But people largely don't buy or sell houses based on what might happen in the future. Instead, it's the economics that affect them. And the point is that the economics are turning rapidly against property on many different levels.
Houses are, generally, too expensive, as compared with history, certainly in terms of what you need to borrow versus your income. Falling interest rates have maintained affordability, but left saving for a deposit as a huge problem. But that's been the case for a very long time.
The biggest changes have been the removal of tax relief on mortgage interest for landlords; big hikes in stamp duty for the most expensive properties; and finally, the fact that interest rates are finally rising. Regardless of what Mark Carney and chums decide to do in the short term later today, the Bank of England interest rate is ticking higher, not lower.
So the UK housing market is being squeezed on all sides. Ironically, if prices fall, we'll no doubt have the government claiming that it's all to do with successful policies to get housebuilding up. In fact, it'll be entirely to do with the price of credit and the death of the investment case for UK residential housing.
As I've pointed out in the past, the main barrier to a proper crash is that, ultimately, at the moment, most people can afford to stay put. So while transactions may be grinding to a halt and those transactions that do take place will be fraught with haggling and lengthy chains the odds of a 2008 or early 1990s-style plunge seem low.
Landlords are selling up but rents aren't rising
That said, given how much bigger the buy-to-let market has grown in the last two decades, I may be underestimating the effect of landlords selling up.
One point that landlords' representatives kept making when the rules were being tightened was that they would just pass rising costs onto tenants, and that rents would go higher. Also, as landlords sold off, there would be fewer rental properties, which would also drive prices higher.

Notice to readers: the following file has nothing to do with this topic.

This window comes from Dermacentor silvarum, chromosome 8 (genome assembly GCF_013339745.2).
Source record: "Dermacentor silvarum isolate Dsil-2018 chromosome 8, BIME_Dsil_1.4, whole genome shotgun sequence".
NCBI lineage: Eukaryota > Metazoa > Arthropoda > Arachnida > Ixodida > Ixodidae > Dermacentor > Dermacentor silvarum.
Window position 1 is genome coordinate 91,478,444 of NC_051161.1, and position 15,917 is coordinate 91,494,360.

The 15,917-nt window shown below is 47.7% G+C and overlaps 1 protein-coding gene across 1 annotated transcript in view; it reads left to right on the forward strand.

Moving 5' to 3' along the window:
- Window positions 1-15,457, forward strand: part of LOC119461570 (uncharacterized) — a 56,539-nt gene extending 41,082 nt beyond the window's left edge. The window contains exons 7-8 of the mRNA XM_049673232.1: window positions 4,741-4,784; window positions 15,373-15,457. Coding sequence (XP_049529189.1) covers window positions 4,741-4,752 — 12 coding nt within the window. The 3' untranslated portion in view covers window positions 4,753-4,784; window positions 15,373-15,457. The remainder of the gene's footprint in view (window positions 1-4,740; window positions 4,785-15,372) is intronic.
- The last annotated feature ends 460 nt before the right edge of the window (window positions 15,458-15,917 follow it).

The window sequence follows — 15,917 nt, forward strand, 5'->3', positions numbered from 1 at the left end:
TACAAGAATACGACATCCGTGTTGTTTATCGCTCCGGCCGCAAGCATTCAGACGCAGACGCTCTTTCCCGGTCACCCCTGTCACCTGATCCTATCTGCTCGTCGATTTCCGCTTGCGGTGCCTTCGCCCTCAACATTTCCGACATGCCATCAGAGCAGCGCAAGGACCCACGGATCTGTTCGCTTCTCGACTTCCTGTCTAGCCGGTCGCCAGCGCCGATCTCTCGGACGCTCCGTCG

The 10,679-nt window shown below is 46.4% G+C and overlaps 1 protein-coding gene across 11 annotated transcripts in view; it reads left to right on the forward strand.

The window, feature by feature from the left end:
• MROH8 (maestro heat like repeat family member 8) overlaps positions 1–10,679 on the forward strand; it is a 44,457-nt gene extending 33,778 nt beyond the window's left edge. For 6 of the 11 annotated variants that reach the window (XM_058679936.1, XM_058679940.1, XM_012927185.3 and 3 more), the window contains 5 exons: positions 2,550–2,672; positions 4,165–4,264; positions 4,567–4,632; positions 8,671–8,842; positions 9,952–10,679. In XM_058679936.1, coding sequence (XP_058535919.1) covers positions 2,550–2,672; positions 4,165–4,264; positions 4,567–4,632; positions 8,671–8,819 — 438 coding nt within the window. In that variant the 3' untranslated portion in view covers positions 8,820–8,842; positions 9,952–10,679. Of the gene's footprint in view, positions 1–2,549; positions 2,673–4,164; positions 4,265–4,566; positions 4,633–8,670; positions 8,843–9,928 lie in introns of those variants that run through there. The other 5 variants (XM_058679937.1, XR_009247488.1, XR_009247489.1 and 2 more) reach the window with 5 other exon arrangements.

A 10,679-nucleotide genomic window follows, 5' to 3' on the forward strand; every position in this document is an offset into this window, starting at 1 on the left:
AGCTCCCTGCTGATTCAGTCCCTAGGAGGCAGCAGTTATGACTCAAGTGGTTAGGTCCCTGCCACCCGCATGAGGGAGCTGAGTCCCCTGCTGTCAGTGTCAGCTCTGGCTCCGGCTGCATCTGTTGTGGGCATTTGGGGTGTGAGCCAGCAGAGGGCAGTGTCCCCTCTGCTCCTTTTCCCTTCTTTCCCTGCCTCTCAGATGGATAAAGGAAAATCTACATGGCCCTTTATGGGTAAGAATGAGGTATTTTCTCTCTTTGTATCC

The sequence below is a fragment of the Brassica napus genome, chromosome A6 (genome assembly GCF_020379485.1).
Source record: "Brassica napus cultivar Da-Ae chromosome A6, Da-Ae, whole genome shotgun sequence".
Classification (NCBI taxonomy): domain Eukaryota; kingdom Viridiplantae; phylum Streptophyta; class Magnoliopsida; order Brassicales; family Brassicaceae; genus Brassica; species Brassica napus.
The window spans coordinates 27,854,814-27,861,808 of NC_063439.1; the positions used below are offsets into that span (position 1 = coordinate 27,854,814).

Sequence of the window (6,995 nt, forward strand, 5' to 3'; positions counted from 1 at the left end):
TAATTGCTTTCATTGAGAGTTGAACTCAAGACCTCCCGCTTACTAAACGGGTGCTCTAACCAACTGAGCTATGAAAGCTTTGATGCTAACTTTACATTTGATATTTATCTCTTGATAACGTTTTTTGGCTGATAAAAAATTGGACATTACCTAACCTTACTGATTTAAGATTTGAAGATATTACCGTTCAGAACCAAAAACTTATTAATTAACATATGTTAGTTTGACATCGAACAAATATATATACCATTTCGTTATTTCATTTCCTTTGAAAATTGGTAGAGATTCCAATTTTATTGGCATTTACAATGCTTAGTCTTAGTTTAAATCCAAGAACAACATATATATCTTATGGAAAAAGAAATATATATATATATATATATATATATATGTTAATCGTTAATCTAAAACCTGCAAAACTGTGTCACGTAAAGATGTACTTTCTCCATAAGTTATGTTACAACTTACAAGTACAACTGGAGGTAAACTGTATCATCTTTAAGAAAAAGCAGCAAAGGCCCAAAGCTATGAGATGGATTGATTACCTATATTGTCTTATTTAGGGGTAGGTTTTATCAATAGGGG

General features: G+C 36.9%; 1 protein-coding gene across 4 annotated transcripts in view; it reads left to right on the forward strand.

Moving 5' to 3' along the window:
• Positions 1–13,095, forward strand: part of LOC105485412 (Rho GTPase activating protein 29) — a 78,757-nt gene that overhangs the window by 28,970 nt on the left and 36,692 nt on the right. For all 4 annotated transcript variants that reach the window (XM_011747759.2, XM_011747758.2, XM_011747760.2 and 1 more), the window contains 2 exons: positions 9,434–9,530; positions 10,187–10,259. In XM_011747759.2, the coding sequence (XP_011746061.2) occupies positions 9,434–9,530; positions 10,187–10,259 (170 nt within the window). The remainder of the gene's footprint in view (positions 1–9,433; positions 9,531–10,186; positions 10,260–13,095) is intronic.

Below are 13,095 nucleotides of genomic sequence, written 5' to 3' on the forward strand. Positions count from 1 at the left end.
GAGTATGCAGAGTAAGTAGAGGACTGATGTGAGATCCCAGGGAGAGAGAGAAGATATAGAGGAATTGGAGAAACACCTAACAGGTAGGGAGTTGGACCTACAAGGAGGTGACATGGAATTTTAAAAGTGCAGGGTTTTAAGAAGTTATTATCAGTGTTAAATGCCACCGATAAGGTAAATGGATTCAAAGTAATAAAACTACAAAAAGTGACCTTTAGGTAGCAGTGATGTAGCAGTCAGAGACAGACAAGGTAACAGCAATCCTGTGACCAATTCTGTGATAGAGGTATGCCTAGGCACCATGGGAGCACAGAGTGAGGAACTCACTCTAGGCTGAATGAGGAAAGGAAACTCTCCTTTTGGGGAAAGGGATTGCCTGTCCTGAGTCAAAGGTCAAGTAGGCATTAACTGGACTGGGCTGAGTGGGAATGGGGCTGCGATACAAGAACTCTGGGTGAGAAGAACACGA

Well, on that front, here are a few choice quotes from London surveyors (listed at the back of the RICS report):
"Tenants are staying in the same properties longer. On renewal, landlords are not asking for higher rents."
"Landlords are reducing rents to meet low levels of demand."
"Market rents are still falling but now at a slower pace."
A couple are more optimistic, but the overall tone is negative. At a national level, as RICS put it, "tenant demand in the three months to April was stagnant", while the number of new properties for rent was also flat.
So hang on the supply of rental properties is falling, but so are rents? How does that work? Well, the conclusion has to be at least partly that as landlords sell up, or stop competing with residential buyers to purchase new properties (down south, at least), then there's more room for people who would have rented to buy a house instead.
It's something to keep an eye on. But the squeeze on landlords is only getting harder. Mortgage interest-rate relief continues to taper for the next two years, while regulations around health and safety and the like are getting tougher.
The pendulum has swung decisively against the amateur landlord, and I don't see that changing. As more of them get squeezed out by unexpectedly high tax bills, this looks like the weakest spot in an already fragile market.